We are now well into my weekly series of guest posts on FanFiction. Every Friday for the next few months, an eclectic mix of writers will guest-post on FanFiction (please go here for a controversial definition). You will be hearing from Computer Science majors and published authors and FanFic writers and Drama geeks and articulate fans. FanFiction is fascinating to me because it brings up issues of technology and copyright, originality and creative derivation, gender-norms and digital communities.
This week’s post is from my friend, Kendra: Kendra is a junior Dramaturgy student at Carnegie Mellon University. She maintains a blog about feminism, pop culture, etiquette, and criticism at www.straightupjank.blogspot.com (a blog so fantastic it is one of the few I have listed on my blogroll). She’s a feminist and an elitist and proud to be self identified as both of those things. She doesn’t wear colors. She has great taste.
I never knew or cared about fanfiction until Jessica asked me to write this guest post for her. My only brush with the subject was some Hermione+Ginny erotica I found online a few years ago, completely accidentally, and because of that (horrifying) experience I didn’t hold the fanfic genre in extremely high esteem. I was prepared to write all kinds of disparaging things about it, but I’ve discovered one aspect of it that is completely awesome, intriguing, and obsession-worthy.
Wild Mass Guessing is incredible. It’s a form of fanfiction in which the writer makes (you guessed it) wild mass guesses about the original art. Like in “Finding Nemo“, Dory could have lived in an aquarium (a big, public one, where she learned how to read and speak whale). Juno might be Junie B. Jones (from the books) all grown up. WALL-E‘s plot occurs in the distant past, and the events were later distorted into legend and became the basis for The Bible. Kenneth from 30 Rock is related to Forrest Gump.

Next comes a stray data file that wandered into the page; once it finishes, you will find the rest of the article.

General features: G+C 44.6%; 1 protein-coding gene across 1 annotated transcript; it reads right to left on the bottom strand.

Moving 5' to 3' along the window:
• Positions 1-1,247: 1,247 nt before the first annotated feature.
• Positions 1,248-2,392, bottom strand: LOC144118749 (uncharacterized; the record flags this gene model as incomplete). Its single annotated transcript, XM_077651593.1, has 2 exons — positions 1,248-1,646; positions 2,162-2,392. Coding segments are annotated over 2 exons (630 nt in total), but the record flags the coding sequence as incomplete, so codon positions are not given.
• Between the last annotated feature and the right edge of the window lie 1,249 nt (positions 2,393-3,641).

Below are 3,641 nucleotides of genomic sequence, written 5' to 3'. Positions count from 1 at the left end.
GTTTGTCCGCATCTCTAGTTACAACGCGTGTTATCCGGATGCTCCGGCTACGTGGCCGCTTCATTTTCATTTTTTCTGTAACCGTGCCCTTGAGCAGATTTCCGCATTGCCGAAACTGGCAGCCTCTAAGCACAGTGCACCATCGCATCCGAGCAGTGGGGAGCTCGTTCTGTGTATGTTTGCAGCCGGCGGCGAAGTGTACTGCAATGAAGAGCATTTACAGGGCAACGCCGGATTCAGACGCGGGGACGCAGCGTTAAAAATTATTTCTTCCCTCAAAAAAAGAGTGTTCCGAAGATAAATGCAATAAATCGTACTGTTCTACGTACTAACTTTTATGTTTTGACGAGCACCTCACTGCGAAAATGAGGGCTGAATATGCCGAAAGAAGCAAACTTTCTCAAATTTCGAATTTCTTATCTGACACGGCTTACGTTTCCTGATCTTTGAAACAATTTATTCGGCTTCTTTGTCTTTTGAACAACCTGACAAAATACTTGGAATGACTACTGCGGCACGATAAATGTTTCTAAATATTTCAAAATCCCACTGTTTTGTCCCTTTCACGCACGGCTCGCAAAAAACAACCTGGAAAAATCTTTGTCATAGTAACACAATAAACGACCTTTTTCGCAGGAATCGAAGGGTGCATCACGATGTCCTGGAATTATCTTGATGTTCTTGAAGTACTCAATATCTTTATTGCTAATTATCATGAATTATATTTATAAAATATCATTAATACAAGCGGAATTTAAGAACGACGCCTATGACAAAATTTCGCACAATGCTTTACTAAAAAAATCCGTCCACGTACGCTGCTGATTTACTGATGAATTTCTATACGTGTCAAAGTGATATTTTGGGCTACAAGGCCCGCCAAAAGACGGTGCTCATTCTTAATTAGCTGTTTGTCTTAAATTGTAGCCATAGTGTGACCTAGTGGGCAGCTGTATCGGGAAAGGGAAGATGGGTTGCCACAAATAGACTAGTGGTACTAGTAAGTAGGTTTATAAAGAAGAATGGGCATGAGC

about the characters and situations in question.
It’s the quick-‘n-dirty (and easy) way to write and read fanfiction. One doesn’t have to match the character’s specific language patterns or the source material’s author’s voice. Bad writers can make good WMGs. There’s no need to craft paragraph after paragraph to flesh out a situation. Just make the guess, bust out a sentence (or tweet!) about it. It’s quick to read and a good way to look at your favorite art in different ways. No pressure, low stakes. Fun.
In The Venture Brothers, maybe Dr. Girlfriend and Brock have had a relationship in the past. Little orphan Annie probably grows up to be a huge Paris Hilton-style spoiled brat. Maybe in Into the Woods, the Mysterious Man is Jack’s father too?
“To be simple is not always as easy as it seems.”–Ferdinand Hodler